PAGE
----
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Old Feb 12, 2013, 05:51 PM
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Quote:
Originally Posted by BJM-Maxx View Post
I think your post is very much on topic. I am curious how you made the graph.
I'm flying with this controller https://groups.google.com/d/msg/phoe...k/fHG2YCuajhsJ

It logs all the data from the flight. Pretty fun for doing this kind of analysis. More playing here https://groups.google.com/d/msg/phoe...o/8uJrkUelQSUJ
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Last edited by peabody124; Feb 12, 2013 at 05:52 PM. Reason: I accidentally a letter
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Old Feb 12, 2013, 06:00 PM
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>>Sorry, that's almost OT but I had the data up and saw your post.<<

I like hard data like those. Now help us interpret them.
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Old Feb 12, 2013, 06:01 PM
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Quote:
Originally Posted by mattchase View Post
I don't think any discussion of vibrations is off topic for us. Plus if we can narrow the worst vibes down to specific frequencies then maybe that will help dictate what type of isolation material would work best.

Besides the graphs are pretty to look at. In a scientific way of course.
I agree! More of these hard data will help us isolate better.
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Old Feb 12, 2013, 06:05 PM
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The main interpretation of that data would be that _most_ of the time the dominant frequencies do not shift around, but they do occasionally. However, I wouldn't want to claim the results will be the same under:

1) more aggressive flight
2) at the gimbal after the vibration isolation
3) with a large frame (this one is a very light frame running 8" props)

Also it hasn't merged yet but Kenn has written some nice code that can runs this in real time on CC3D / FlyingF3 so once that is merged in people using Tau Labs on those those as a gimbal controller will be able to get hard numbers on the affects of various damping materials - which will probably be of more interest to you guys.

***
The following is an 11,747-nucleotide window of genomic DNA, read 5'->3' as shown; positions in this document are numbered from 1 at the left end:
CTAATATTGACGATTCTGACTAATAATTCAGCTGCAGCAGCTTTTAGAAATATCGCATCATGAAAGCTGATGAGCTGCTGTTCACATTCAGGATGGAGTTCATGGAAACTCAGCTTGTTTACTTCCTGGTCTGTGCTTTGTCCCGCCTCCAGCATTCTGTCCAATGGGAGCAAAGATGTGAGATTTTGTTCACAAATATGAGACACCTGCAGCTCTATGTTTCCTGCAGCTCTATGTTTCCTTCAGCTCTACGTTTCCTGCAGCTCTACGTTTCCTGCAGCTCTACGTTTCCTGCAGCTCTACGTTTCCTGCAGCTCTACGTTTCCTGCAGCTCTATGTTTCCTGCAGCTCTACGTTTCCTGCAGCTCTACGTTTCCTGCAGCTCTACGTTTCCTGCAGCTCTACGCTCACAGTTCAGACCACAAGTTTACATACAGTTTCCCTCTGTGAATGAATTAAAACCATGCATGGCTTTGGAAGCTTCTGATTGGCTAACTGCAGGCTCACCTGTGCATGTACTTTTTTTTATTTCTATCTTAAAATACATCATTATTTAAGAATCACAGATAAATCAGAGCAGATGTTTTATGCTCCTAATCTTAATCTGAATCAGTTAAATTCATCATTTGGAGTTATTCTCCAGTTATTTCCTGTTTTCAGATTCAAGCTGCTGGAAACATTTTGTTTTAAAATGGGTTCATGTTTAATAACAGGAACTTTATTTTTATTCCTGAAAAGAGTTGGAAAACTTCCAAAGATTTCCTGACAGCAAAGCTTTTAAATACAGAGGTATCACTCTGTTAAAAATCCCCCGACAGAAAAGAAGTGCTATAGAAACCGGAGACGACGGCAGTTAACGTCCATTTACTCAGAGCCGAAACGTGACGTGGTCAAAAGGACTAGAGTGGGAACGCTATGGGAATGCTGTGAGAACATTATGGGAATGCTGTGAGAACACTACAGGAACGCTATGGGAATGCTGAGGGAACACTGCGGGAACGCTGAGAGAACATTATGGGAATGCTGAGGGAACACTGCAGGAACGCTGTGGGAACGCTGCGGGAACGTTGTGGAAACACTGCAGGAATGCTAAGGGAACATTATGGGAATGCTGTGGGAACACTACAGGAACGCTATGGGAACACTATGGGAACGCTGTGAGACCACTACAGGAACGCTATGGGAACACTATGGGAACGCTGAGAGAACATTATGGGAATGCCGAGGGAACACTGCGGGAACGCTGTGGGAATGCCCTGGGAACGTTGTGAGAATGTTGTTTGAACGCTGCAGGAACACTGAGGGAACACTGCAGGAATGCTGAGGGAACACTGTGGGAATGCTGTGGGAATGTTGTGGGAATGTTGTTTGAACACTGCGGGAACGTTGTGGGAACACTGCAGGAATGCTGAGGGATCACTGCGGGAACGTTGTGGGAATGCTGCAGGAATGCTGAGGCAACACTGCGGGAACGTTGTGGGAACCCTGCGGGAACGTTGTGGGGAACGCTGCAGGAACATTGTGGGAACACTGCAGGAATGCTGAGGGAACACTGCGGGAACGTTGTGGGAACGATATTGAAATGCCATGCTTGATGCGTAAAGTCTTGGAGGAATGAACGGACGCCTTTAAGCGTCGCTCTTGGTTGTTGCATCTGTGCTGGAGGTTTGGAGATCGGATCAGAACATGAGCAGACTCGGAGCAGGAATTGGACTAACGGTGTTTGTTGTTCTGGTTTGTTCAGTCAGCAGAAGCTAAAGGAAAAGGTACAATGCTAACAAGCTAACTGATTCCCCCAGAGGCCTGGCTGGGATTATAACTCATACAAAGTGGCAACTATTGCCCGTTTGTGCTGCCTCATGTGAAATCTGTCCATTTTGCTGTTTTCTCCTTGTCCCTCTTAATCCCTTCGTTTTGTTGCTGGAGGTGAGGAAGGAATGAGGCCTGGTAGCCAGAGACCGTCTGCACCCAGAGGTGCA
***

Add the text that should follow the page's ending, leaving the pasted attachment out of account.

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Old Feb 12, 2013, 07:00 PM
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So I would hazard to guess that there are three frequencies of primary interest. In no particular order. The motor rpm at hover, the blade passing frequency, and resonance of an arm if you plucked it like a tuning fork and let it vibrate. Harmonics and beat frequencies would be next.

In Peabody's data, seeing a peak at 75 Hz corresponds to 4500 rpm, is that the hover rpm? Next, a peak at 140 Hz, was the prop a two blade?

Dan
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Old Feb 14, 2013, 10:37 AM
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Joined Dec 2010
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Rusty,

Can you custom drill some motor mounts for me? Im making my self a couple of the brushless gimbal controllers and wanted to piece together a gimbal. Anywho ill shoot you an email.
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Old Feb 14, 2013, 10:12 PM
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Hi Seismic,

Following this thread for a long time & impressed with the discussions.

I want this type of mount for DSLR. Can you do that?
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Old Feb 15, 2013, 01:47 AM
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Quote:
Originally Posted by joshidharmesh View Post